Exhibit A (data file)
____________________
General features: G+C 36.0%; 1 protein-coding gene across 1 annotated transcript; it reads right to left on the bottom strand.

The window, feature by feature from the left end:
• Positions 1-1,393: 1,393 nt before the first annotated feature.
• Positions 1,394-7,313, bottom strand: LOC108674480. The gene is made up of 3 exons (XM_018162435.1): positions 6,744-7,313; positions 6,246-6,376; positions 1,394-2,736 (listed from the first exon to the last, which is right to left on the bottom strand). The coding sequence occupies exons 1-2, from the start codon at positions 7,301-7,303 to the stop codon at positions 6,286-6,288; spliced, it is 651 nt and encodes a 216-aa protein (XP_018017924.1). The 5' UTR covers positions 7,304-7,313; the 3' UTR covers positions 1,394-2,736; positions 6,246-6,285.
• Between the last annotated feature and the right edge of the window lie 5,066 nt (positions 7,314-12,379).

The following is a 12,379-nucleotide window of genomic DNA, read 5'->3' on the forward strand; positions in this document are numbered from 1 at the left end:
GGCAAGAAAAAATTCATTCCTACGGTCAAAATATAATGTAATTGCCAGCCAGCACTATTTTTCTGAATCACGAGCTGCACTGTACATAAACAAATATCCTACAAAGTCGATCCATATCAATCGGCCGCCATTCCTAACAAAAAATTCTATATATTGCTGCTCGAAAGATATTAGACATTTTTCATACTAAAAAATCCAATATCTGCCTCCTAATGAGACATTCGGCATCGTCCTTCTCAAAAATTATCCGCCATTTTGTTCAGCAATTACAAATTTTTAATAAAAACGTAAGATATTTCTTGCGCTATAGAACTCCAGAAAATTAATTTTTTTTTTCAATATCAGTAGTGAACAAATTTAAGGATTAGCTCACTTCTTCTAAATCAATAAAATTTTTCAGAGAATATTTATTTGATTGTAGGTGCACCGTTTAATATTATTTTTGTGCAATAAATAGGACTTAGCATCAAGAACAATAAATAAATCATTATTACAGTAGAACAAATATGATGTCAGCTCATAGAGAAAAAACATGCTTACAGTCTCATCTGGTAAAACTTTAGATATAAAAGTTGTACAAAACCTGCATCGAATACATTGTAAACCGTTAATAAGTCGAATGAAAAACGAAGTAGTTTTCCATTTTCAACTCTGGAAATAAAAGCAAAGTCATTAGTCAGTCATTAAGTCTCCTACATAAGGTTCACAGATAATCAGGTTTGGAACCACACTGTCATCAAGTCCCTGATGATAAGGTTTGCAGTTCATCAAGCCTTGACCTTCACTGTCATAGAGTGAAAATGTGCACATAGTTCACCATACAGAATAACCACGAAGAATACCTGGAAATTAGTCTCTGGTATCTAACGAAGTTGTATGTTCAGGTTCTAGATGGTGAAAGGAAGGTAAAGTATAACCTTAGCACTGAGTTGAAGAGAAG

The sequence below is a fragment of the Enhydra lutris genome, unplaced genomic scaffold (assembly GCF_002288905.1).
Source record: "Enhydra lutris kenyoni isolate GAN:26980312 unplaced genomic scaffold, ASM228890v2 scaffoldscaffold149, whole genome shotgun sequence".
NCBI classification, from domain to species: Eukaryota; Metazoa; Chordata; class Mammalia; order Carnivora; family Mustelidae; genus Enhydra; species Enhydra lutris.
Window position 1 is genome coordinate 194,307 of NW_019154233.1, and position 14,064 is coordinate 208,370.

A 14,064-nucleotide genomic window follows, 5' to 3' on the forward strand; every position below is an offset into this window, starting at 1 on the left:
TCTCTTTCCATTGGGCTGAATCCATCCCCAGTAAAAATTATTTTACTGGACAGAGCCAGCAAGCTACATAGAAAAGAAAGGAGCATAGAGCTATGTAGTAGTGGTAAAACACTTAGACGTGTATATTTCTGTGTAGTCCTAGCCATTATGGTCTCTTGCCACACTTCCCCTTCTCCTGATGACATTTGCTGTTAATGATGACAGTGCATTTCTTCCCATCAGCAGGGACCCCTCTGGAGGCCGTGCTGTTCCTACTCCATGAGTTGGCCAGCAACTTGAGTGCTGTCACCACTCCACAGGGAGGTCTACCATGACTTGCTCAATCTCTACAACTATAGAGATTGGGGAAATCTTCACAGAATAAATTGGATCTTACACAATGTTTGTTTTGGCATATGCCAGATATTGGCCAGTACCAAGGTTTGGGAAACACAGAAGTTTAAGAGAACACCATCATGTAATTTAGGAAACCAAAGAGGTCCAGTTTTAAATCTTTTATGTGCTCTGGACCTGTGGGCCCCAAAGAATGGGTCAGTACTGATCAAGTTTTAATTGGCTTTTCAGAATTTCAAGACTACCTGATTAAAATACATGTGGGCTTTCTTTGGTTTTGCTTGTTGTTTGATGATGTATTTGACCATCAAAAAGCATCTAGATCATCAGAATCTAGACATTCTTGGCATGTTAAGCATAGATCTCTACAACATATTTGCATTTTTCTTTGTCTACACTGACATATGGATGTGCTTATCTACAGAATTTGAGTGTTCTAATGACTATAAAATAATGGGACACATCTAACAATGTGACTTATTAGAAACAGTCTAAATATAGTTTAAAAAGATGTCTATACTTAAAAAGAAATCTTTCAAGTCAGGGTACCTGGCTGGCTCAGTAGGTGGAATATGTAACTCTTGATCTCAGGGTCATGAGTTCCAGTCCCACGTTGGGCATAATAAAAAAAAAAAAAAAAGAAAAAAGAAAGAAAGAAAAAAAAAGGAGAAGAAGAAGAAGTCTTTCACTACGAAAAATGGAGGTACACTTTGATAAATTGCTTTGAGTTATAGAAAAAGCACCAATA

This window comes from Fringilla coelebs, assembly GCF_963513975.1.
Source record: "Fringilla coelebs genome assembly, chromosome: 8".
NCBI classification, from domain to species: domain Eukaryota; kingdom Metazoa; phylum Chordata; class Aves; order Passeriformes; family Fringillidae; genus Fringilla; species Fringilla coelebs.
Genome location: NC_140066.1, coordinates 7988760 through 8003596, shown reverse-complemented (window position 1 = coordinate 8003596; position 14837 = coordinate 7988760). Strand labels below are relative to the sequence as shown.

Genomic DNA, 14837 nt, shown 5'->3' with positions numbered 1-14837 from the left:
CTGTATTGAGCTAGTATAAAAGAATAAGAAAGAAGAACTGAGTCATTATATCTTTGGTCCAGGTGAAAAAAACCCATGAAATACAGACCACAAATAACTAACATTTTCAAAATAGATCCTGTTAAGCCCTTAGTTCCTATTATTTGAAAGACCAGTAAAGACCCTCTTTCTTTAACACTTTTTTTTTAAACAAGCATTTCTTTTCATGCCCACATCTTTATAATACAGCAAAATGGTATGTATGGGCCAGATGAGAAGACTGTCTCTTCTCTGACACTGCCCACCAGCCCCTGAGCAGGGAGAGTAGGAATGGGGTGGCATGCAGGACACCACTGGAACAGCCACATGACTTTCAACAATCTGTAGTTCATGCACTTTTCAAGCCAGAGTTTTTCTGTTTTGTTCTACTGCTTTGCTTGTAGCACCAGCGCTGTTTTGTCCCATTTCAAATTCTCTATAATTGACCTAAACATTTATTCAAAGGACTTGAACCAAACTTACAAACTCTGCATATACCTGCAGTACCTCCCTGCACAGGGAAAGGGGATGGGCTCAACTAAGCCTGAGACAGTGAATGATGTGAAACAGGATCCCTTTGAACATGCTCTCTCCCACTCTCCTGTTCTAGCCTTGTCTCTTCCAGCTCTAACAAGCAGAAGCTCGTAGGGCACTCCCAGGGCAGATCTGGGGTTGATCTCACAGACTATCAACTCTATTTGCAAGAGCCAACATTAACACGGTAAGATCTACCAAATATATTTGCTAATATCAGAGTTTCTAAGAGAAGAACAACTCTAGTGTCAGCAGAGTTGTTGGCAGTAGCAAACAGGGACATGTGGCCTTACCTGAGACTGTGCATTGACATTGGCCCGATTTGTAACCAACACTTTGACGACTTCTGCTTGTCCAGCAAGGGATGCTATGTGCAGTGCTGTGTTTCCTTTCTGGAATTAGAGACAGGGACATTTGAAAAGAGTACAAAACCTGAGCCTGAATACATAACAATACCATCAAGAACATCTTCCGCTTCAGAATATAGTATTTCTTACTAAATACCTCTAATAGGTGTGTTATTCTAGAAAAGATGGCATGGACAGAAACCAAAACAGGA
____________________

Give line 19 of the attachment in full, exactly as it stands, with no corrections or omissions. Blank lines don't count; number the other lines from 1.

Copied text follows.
CTGTATTGAGCTAGTATAAAAGAATAAGAAAGAAGAACTGAGTCATTATATCTTTGGTCCAGGTGAAAAAAACCCATGAAATACAGACCACAAATAACTAACATTTTCAAAATAGATCCTGTTAAGCCCTTAGTTCCTATTATTTGAAAGACCAGTAAAGACCCTCTTTCTTTAACACTTTTTTTTTAAACAAGCATTTCTTTTCATGCCCACATCTTTATAATACAGCAAAATGGTATGTATGGGCCAGATGAGAAGACTGTCTCTTCTCTGACACTGCCCACCAGCCCCTGAGCAGGGAGAGTAGGAATGGGGTGGCATGCAGGACACCACTGGAACAGCCACATGACTTTCAACAATCTGTAGTTCATGCACTTTTCAAGCCAGAGTTTTTCTGTTTTGTTCTACTGCTTTGCTTGTAGCACCAGCGCTGTTTTGTCCCATTTCAAATTCTCTATAATTGACCTAAACATTTATTCAAAGGACTTGAACCAAACTTACAAACTCTGCATATACCTGCAGTACCTCCCTGCACAGGGAAAGGGGATGGGCTCAACTAAGCCTGAGACAGTGAATGATGTGAAACAGGATCCCTTTGAACATGCTCTCTCCCACTCTCCTGTTCTAGCCTTGTCTCTTCCAGCTCTAACAAGCAGAAGCTCGTAGGGCACTCCCAGGGCAGATCTGGGGTTGATCTCACAGACTATCAACTCTATTTGCAAGAGCCAACATTAACACGGTAAGATCTACCAAATATATTTGCTAATATCAGAGTTTCTAAGAGAAGAACAACTCTAGTGTCAGCAGAGTTGTTGGCAGTAGCAAACAGGGACATGTGGCCTTACCTGAGACTGTGCATTGACATTGGCCCGATTTGTAACCAACACTTTGACGACTTCTGCTTGTCCAGCAAGGGATGCTATGTGCAGTGCTGTGTTTCCTTTCTGGAATTAGAGACAGGGACATTTGAAAAGAGTACAAAACCTGAGCCTGAATACATAACAATACCATCAAGAACATCTTCCGCTTCAGAATATAGTATTTCTTACTAAATACCTCTAATAGGTGTGTTATTCTAGAAAAGATGGCATGGACAGAAACCAAAACAGGA